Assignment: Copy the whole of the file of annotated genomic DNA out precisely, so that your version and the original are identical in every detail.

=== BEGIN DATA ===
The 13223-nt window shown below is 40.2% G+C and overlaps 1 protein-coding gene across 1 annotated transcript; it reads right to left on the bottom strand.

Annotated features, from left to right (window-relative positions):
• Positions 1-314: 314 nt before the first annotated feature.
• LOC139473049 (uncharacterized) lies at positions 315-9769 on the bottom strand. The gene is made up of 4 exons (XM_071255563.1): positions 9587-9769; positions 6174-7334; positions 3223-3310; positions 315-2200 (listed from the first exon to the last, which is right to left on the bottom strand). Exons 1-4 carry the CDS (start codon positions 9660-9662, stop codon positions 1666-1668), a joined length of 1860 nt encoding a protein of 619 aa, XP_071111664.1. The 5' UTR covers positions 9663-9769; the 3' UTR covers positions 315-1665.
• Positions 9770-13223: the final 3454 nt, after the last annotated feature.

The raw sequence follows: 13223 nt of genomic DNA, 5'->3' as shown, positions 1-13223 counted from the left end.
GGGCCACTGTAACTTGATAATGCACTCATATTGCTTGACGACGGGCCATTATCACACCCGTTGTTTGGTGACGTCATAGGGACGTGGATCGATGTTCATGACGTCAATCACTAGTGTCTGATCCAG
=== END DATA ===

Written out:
The 13223-nt window shown below is 40.2% G+C and overlaps 1 protein-coding gene across 1 annotated transcript; it reads right to left on the bottom strand.

Annotated features, from left to right (window-relative positions):
• Positions 1-314: 314 nt before the first annotated feature.
• LOC139473049 (uncharacterized) lies at positions 315-9769 on the bottom strand. The gene is made up of 4 exons (XM_071255563.1): positions 9587-9769; positions 6174-7334; positions 3223-3310; positions 315-2200 (listed from the first exon to the last, which is right to left on the bottom strand). Exons 1-4 carry the CDS (start codon positions 9660-9662, stop codon positions 1666-1668), a joined length of 1860 nt encoding a protein of 619 aa, XP_071111664.1. The 5' UTR covers positions 9663-9769; the 3' UTR covers positions 315-1665.
• Positions 9770-13223: the final 3454 nt, after the last annotated feature.

The raw sequence follows: 13223 nt of genomic DNA, 5'->3' as shown, positions 1-13223 counted from the left end.
GGGCCACTGTAACTTGATAATGCACTCATATTGCTTGACGACGGGCCATTATCACACCCGTTGTTTGGTGACGTCATAGGGACGTGGATCGATGTTCATGACGTCAATCACTAGTGTCTGATCCAG